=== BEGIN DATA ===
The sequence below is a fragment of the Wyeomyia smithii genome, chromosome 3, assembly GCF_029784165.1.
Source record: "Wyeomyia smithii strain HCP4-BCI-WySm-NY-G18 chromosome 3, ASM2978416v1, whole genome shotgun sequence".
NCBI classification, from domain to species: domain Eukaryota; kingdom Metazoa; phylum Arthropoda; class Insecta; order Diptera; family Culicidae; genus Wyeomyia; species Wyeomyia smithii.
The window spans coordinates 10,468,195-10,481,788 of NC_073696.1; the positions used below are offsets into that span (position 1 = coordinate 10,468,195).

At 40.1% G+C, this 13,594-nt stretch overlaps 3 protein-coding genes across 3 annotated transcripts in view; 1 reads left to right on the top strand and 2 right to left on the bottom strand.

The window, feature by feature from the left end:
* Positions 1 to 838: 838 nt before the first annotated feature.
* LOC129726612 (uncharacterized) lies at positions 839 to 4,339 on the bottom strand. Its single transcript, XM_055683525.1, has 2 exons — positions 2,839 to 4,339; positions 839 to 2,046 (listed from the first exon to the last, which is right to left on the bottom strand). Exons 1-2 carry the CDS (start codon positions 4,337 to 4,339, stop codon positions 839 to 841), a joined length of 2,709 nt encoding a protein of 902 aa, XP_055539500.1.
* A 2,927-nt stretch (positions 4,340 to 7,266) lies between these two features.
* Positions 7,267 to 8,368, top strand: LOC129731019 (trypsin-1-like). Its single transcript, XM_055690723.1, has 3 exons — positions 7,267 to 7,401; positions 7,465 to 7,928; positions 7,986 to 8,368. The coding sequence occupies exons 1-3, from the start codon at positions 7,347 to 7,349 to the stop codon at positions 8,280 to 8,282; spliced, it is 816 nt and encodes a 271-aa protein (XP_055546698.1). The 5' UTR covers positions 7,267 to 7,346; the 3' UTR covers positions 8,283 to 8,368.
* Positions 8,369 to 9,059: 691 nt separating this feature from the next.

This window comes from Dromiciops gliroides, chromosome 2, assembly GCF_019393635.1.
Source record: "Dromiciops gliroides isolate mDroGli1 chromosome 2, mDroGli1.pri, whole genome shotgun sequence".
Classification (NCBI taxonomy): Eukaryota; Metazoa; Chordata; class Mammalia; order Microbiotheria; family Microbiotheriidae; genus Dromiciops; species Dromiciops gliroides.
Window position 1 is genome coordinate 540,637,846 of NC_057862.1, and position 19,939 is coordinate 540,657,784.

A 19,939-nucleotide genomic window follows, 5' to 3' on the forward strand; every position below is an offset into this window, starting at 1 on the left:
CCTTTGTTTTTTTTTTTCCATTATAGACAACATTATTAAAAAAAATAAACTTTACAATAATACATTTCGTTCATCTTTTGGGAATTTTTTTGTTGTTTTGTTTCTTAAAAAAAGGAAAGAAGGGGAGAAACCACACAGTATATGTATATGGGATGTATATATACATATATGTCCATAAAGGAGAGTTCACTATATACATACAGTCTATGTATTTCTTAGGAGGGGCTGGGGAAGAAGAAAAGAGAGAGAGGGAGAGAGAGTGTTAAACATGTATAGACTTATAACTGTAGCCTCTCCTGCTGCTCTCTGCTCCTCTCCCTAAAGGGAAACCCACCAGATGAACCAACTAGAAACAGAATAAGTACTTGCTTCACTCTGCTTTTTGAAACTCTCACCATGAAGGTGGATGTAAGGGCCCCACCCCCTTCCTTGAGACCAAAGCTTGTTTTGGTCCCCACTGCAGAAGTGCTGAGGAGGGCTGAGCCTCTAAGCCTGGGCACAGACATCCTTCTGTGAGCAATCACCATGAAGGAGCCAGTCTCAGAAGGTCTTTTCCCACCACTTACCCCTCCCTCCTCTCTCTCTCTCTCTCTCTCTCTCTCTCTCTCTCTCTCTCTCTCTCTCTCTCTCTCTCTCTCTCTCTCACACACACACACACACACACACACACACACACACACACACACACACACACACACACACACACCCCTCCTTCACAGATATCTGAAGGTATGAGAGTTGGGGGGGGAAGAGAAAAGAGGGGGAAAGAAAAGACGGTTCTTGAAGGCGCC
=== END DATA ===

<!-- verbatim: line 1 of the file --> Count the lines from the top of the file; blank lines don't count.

The sequence below is a fragment of the Wyeomyia smithii genome, chromosome 3, assembly GCF_029784165.1.